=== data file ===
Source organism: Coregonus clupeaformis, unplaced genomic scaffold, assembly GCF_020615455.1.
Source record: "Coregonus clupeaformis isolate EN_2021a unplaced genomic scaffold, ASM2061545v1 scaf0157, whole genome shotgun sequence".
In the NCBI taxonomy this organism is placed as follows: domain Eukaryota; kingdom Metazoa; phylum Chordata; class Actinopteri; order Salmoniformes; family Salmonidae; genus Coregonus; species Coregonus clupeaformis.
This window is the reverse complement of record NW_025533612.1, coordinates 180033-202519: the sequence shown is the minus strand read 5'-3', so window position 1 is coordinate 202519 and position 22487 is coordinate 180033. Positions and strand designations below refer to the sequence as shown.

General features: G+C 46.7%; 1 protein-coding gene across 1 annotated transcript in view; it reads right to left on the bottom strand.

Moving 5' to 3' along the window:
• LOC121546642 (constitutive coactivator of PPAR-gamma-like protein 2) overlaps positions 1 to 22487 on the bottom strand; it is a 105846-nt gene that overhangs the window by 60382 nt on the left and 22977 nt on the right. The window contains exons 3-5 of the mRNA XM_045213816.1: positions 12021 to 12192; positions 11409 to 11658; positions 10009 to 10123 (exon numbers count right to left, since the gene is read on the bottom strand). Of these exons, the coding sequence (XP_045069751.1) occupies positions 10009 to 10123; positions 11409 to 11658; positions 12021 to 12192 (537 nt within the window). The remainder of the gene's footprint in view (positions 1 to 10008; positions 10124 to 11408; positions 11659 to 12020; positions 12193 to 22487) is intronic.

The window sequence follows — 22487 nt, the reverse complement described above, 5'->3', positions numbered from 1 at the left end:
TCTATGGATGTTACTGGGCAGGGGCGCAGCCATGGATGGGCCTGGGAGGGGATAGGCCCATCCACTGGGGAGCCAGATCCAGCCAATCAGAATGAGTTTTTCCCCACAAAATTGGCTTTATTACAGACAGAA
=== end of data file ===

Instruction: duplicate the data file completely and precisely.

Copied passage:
Source organism: Coregonus clupeaformis, unplaced genomic scaffold, assembly GCF_020615455.1.
Source record: "Coregonus clupeaformis isolate EN_2021a unplaced genomic scaffold, ASM2061545v1 scaf0157, whole genome shotgun sequence".
In the NCBI taxonomy this organism is placed as follows: domain Eukaryota; kingdom Metazoa; phylum Chordata; class Actinopteri; order Salmoniformes; family Salmonidae; genus Coregonus; species Coregonus clupeaformis.
This window is the reverse complement of record NW_025533612.1, coordinates 180033-202519: the sequence shown is the minus strand read 5'-3', so window position 1 is coordinate 202519 and position 22487 is coordinate 180033. Positions and strand designations below refer to the sequence as shown.

General features: G+C 46.7%; 1 protein-coding gene across 1 annotated transcript in view; it reads right to left on the bottom strand.

Moving 5' to 3' along the window:
• LOC121546642 (constitutive coactivator of PPAR-gamma-like protein 2) overlaps positions 1 to 22487 on the bottom strand; it is a 105846-nt gene that overhangs the window by 60382 nt on the left and 22977 nt on the right. The window contains exons 3-5 of the mRNA XM_045213816.1: positions 12021 to 12192; positions 11409 to 11658; positions 10009 to 10123 (exon numbers count right to left, since the gene is read on the bottom strand). Of these exons, the coding sequence (XP_045069751.1) occupies positions 10009 to 10123; positions 11409 to 11658; positions 12021 to 12192 (537 nt within the window). The remainder of the gene's footprint in view (positions 1 to 10008; positions 10124 to 11408; positions 11659 to 12020; positions 12193 to 22487) is intronic.

The window sequence follows — 22487 nt, the reverse complement described above, 5'->3', positions numbered from 1 at the left end:
TCTATGGATGTTACTGGGCAGGGGCGCAGCCATGGATGGGCCTGGGAGGGGATAGGCCCATCCACTGGGGAGCCAGATCCAGCCAATCAGAATGAGTTTTTCCCCACAAAATTGGCTTTATTACAGACAGAA